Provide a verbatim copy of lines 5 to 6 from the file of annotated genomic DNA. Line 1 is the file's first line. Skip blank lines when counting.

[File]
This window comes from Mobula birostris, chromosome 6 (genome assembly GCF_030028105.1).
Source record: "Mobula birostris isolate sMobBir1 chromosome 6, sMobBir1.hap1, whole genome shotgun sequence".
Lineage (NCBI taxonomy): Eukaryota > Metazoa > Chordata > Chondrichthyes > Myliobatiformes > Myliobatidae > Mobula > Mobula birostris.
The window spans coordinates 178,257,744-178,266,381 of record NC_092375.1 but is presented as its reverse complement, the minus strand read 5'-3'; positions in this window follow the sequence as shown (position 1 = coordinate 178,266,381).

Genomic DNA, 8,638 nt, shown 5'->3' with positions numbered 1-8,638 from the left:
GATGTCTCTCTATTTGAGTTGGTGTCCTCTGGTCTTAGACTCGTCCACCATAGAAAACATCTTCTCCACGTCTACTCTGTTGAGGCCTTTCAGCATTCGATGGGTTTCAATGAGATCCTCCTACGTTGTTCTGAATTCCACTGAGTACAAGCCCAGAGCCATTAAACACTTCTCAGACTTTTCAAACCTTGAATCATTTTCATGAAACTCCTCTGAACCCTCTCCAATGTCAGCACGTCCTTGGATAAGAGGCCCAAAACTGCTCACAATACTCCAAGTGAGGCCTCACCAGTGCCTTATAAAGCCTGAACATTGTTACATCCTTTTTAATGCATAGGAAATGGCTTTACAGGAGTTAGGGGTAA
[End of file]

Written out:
Genomic DNA, 8,638 nt, shown 5'->3' with positions numbered 1-8,638 from the left:
GATGTCTCTCTATTTGAGTTGGTGTCCTCTGGTCTTAGACTCGTCCACCATAGAAAACATCTTCTCCACGTCTACTCTGTTGAGGCCTTTCAGCATTCGATGGGTTTCAATGAGATCCTCCTACGTTGTTCTGAATTCCACTGAGTACAAGCCCAGAGCCATTAAACACTTCTCAGACTTTTCAAACCTTGAATCATTTTCATGAAACTCCTCTGAACCCTCTCCAATGTCAGCACGTCCTTGGATAAGAGGCCCAAAACTGCTCACAATACTCCAAGTGAGGCCTCACCAGTGCCTTATAAAGCCTGAACATTGTTACATCCTTTTTAATGCATAGGAAATGGCTTTACAGGAGTTAGGGGTAA